A friend extraordinaire, wants to improve her beef roasting skills and who doesn’t need to hone those, anyway? You know, a “Sunday” roast, rather than a hulking mass of prime rib. Oh, don’t get me wrong, there’s nothing quite like a perfectly cooked medium-rare prime rib, but it’s nice to know how to roast a more reasonable (both price and size) type of roast. You know…a good Sunday-dinner-with-the-family-type of roast. That’s what we’re doing here. There are different types of beef for dry or oven roasting. We’re going to do two different types, a sirloin cap roast (they run about 1-2.5 lbs) and a rump tip roast (they run about 3 pounds). Either of these is a good size for 2-4 people and you’ll probably have some leftovers. So, we’re roasting up some hunks of meat. We love good rare to medium-rare roasts. Now, if you’re the type of person that prefers meat well-done, well, then I’m not certain we can really, truly be friends. At least not close friends. Oh, I’ll accept you around our table, but we’ll never be sharing a roast for dinner. You’ll be having chicken or pasta and that’s okay. We love chicken and pasta, too, but this post is all about red meat!
We’re going to go with the low-and-slow method here. I read about it over at seriouseats.com; they were cooking prime rib. It makes perfect sense, but we’re not cooking prime rib. However, I think we can use their technique for different types of beef for roasts and make it easy enough so you can go with timing, rather than needing to use a thermometer. We’ll see…
First, the meat. You want a reasonably tender piece of meat, but you don’t have to spring for tenderloin, rib eye roast or more expensive cuts. Sirloin is a nice option. Top sirloin will work, tri-tip will work well, too. I chose a nice Sirloin Cap Roast and then, a Rump Tip Roast.Whichever hunk of meat you opt for, it should have some nice marbling…that’s those little veins of fat that run through the meat. You want those. They melt during roasting and keep the meat moist as it cooks. This is very important.I “dry aged” the sirloin cap roast, in the fridge, for 4 days. I put the coarse salt on the meat, put it on a rack, so as to allow the air to circulate around the meat and just let it be. It will have more flavor and be more tender if you have time to do that. I could write a post just on dry-aging, but I want this to be about the slow-roasting process. You can find out more info about “dry aging” beef here.
Whatever cut you choose, the hunk of beef needs to be at room temperature before you season and roast it. I usually rub the meat right after it came from the fridge and then let it stand. You’re going to want to take the meat out of the fridge at least 2 hours before you want to roast the meat. Make certain the oven is preheated to 275°F. For more rare, I usually roast the meat for 13 minutes per pound, so for the sirloin cap roast (which weighs in at 2.25 lbs), I went with 30 minutes. For the Rump Tip Roast, we wanted to try for a more medium-rare, so went with 14 minutes per pound (the rump was 2.9 pounds) or 40 minutes. After the allotted time is up, turn the oven off for 1 hour, not opening the door for any reason; no peeking! We’re also cooking these to an internal temperature of 120°F – 125°F. Not peeking will require self-restraint on your part…mmmm…it does smell good in the kitchen.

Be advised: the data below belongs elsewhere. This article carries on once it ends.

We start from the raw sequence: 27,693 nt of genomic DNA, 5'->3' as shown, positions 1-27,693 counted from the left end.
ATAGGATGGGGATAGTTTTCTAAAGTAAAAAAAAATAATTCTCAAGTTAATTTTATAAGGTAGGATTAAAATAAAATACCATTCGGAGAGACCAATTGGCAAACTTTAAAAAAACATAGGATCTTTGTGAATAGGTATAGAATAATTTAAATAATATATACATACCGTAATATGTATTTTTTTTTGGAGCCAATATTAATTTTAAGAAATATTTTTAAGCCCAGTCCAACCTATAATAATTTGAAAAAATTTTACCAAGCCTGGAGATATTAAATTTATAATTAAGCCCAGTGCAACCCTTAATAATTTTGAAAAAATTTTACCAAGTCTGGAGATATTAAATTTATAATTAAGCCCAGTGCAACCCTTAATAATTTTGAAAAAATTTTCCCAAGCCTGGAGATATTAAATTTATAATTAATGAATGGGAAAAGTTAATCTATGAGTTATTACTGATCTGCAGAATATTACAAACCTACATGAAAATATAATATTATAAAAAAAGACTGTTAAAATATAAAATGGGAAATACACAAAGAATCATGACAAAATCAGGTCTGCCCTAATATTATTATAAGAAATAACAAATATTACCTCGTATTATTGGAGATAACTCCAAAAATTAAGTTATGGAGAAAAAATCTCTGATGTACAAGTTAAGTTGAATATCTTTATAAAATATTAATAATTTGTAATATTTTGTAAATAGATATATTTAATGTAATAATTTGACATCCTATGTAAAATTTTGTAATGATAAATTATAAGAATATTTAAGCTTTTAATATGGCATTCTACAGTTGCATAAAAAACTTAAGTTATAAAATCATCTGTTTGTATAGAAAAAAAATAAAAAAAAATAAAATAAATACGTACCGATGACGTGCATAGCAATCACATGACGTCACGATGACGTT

Just before serving, we browned it under the broiler for about 3 minutes. This is just to crisp up the top. Because the meat already rested earlier, and wasn’t in the oven long enough to really cook anymore, you can slice the meat immediately, and serve it immediately.After broiling, remove the meat from pan and you may slice the roast immediately…look no meat juice is running around the board. That’s because the meat had already rested. Remember? It was perfectly pink, moist and delicious.
Slow-Roasted Sirloin Cap Sunday Roast
- 2-3 pounds sirloin tip, cap, tri-tip, rump tip or other tender-type roast
- 1-2 tablespoons olive oil
- 1 1/2 teaspoons Dijon mustard
- 1 teaspoon coarse salt
- 1/2 teaspoon garlic granules
- 1/2 teaspoon dried thyme leaves
- 1/2 teaspoon dried rosemary
- 1/2 teaspoon ground dried porcini mushrooms
Remove the meat from the refrigerator at least 2 hours before you want to roast it. Allow is to come to room temperature. About 2 hours before serving, move the oven grate to the middle of the oven and preheat the oven to 275°F.
Combine the dry rub ingredients, making into a spreadable paste; rub into the hunk of (now room temperature) meat. Set on a grate, in a heavy skillet; I use cast iron. Slide the pan into the oven. Set the timer for 13 minutes per pound; in this case, I went with 30 minutes for a 2.25 pound roast.
When the timer rings, turn the oven OFF and leave the roast in the oven. DO NOT OPEN THE OVEN!!! Reset the timer for 60 minutes. After the 60 minute “rest”, remove the pan from the oven, cover loosely with foil and let stand in a warm place (the microwave works pretty well). You can roast the meat up to 2 hours ahead of time.
Just before you’re ready to serve, move an oven grate to the upper third of the oven. Preheat the broiler to HIGH, about 4-5 minutes. Place the pan under the broiler, so the meat is about 3-4 inches from the heat source. Broil for 3-4 minutes or until the “crust” crisps.
Remove from the oven, place the meat on a cutting board and slice immediately. Serve immediately with jus or gravy, and a dollop of horseradish, if you wish.
Slow-Roasted Sirloin Cap “Sunday” Roast Recipe©Marcia Lahens 2020. All rights reserved.
We enjoyed roasted potatoes with onions and bacon, steamed green beans, and mushroom-red wine gravy with shallots on the side. It was a good Sunday dinner Roast.